wherefore

EnglishEdit

Alternative formsEdit

EtymologyEdit

From Middle English wherfor, wherfore, hwarfore, equivalent to where (=what) +‎ for. Compare Dutch waarvoor (what for, wherefore), German wofür (for what, what for, why), Danish and Norwegian hvorfor (wherefore, why), Swedish varför (wherefore, why). More at where, for.

PronunciationEdit

  • enPR: wâ(r)'fô(r)", IPA(key): /ˈweə(ɹ)ˌfɔː(ɹ)/
  • enPR: hwâ(r)'fô(r)", IPA(key): /ˈʍeə(ɹ)ˌfɔː(ɹ)/
  • Hyphenation: where‧fore

AdverbEdit

wherefore (not comparable)

  1. (conjunctive, interrogative, archaic) Why, for what reason, because of what.
  2. (conjunctive, indicative, archaic or formal) Therefore.

Usage notesEdit

A common misconception is that wherefore means where; it is occasionally so used in retellings of William Shakespeare’s Romeo and Juliet—often for comedic effect. In Romeo and Juliet, the meaning of “Wherefore art thou Romeo?” (Act II, scene ii, line 33) is not “Where are you, Romeo?” but “Why are you Romeo?” (“Why do you have to be a Montague?”, that is, a member of the family which was feuding with Juliet’s family).[1]

See alsoEdit

ConjunctionEdit

wherefore

  1. (archaic) Because of which.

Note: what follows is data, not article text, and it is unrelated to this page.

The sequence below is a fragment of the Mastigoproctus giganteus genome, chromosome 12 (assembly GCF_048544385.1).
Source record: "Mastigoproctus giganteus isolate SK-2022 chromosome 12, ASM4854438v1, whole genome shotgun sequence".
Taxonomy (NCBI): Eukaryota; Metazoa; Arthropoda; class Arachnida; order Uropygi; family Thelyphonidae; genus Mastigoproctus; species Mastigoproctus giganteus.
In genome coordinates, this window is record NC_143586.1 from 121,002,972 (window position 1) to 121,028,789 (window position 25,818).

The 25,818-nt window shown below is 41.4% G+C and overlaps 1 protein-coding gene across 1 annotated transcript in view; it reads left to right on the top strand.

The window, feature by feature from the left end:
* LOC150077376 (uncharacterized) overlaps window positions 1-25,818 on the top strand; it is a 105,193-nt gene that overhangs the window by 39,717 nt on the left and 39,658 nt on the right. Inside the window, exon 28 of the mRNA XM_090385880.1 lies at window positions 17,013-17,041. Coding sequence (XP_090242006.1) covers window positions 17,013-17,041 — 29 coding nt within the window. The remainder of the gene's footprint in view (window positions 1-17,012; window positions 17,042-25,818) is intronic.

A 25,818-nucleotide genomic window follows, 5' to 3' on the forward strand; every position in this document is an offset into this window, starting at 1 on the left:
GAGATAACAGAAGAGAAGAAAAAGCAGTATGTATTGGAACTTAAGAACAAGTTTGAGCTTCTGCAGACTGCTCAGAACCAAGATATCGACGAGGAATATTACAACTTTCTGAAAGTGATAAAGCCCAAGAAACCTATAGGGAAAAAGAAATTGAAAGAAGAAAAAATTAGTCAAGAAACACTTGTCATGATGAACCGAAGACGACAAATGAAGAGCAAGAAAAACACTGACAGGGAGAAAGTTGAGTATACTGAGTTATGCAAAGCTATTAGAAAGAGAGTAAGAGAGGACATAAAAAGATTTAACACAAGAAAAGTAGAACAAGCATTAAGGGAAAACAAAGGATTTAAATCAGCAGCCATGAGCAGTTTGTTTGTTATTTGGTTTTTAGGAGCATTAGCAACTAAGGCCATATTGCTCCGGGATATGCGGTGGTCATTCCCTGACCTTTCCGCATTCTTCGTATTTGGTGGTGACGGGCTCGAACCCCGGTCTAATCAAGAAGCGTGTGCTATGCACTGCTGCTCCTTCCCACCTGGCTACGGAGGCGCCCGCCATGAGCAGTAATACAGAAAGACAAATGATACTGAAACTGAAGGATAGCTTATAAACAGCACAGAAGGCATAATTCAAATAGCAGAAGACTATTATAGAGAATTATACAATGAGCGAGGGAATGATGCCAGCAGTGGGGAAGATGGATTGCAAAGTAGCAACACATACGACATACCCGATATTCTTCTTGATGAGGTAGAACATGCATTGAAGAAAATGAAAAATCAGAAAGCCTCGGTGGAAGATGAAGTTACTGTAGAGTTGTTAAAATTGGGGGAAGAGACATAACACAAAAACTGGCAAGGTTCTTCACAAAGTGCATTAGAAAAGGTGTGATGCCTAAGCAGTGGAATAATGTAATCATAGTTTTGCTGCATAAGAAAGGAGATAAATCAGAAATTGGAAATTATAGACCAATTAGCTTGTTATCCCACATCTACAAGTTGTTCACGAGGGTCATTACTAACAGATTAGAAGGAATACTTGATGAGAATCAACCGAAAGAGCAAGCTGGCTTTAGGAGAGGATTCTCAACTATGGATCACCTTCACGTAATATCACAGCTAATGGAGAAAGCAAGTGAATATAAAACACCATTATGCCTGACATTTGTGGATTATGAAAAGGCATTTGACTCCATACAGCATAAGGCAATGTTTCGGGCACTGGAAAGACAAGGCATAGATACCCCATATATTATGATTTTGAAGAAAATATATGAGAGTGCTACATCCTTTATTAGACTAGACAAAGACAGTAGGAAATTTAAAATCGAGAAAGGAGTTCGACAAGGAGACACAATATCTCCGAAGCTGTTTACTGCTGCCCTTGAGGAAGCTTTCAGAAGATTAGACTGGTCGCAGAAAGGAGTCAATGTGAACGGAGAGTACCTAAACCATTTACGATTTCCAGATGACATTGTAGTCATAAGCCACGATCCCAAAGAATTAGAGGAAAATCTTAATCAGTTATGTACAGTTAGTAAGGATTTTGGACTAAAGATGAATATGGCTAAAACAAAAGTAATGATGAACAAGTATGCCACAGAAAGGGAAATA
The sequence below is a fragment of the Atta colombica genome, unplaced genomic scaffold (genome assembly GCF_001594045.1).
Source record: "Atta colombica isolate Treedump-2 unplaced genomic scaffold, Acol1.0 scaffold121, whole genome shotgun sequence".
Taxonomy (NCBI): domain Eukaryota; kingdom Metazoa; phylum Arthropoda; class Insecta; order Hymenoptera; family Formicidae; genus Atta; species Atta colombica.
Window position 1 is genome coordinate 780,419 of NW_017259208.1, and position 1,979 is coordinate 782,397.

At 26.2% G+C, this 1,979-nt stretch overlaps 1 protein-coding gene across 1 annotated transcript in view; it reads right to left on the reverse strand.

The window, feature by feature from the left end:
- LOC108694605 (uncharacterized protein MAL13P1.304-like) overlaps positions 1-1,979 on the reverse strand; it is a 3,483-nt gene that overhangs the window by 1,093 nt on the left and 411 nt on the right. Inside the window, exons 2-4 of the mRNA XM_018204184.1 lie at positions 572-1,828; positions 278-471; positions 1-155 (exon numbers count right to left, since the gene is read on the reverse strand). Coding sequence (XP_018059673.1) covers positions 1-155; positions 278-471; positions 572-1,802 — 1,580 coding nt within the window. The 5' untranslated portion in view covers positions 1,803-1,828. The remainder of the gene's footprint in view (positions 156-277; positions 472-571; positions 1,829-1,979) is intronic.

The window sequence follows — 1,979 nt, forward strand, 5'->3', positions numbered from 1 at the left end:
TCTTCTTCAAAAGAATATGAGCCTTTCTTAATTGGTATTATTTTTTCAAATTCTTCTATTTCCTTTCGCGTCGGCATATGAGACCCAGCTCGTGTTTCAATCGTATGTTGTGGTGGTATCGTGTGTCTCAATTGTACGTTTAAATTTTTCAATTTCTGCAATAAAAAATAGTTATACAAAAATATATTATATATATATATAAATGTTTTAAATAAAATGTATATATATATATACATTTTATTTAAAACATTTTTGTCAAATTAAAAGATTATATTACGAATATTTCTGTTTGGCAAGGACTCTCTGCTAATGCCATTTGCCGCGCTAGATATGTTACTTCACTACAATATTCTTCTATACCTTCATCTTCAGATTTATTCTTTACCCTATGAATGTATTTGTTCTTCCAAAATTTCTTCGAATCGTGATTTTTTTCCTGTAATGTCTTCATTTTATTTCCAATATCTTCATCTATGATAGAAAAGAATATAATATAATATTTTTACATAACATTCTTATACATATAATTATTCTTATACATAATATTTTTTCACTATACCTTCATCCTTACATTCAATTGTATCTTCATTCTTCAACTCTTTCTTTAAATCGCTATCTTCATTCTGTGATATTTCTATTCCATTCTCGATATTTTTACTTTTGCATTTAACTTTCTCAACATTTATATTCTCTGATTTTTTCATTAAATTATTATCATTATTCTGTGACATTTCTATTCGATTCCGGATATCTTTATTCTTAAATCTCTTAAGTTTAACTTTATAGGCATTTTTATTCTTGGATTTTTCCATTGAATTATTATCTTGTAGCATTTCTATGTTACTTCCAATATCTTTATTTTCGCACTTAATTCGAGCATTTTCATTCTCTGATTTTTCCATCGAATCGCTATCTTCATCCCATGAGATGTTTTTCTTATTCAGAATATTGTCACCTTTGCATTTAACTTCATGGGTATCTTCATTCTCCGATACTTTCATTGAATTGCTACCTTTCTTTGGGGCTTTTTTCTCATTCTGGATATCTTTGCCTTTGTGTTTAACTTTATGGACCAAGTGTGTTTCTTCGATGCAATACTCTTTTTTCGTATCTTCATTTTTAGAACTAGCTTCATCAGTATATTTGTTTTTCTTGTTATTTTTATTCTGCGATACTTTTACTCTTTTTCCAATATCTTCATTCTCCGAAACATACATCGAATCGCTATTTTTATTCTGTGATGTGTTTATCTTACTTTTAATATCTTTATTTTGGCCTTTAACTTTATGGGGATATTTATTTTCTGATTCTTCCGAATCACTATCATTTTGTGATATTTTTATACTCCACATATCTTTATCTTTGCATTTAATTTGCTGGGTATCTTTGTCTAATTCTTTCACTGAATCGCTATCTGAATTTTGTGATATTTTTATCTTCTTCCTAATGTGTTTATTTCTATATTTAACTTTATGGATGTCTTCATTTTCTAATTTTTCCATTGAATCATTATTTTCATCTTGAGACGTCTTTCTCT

• 1611, The Holy Bible, [] (King James Version), imprinted at London: By Robert Barker, [], OCLC 964384981, Isaiah 30:12–13, column 1:
      Wherefore, thus ſaith the holy one of Iſrael, Becauſe ye deſpise this word, and truſt in oppreſſion and peruerſeneſſe, and ſtay thereon: Therefore this iniquitie ſhalbe to you as a breach ready to fall, ſwelling out in a high wall, whoſe breaking commeth ſuddenly at an inſtant.
    • 1914, Edgar Rice Burroughs, The Mucker[1], The Gutenberg Project, published 2009:
      Wherefore it was that by the time the authorities awoke to the fact that something had happened Billy Byrne was fifty miles west of Joliet, bowling along aboard a fast Santa Fe freight.

TranslationsEdit

NounEdit

wherefore (plural wherefores)

  1. An intent or purpose; a why.
    • c. 1594, William Shakespeare, “The Comedie of Errors”, in Mr. William Shakespeares Comedies, Histories, & Tragedies: Published According to the True Originall Copies (First Folio), London: Printed by Isaac Iaggard, and Ed[ward] Blount, published 1623, OCLC 606515358, [Act II, scene ii], page 88, column 2:
      Ant[ipholus of Syracuse]. Shall I tell you why? / S. Dro. [Dromio of Syracuse] I, ſir, and wherefore; for they ſay, euery why hath a wherefore.
    • 1996, Richard Bausch, Good Evening Mr. & Mrs. America, and All the Ships at Sea, page 72:
      They want their money without reference to the hows and wherefores.

Derived termsEdit

See alsoEdit

Here-, there-, and where- words

ReferencesEdit

  1. ^ O Romeo, Romeo! wherefore art thou Romeo?” in Gary Martin, The Phrase Finder, 1997–, retrieved 26 February 2017.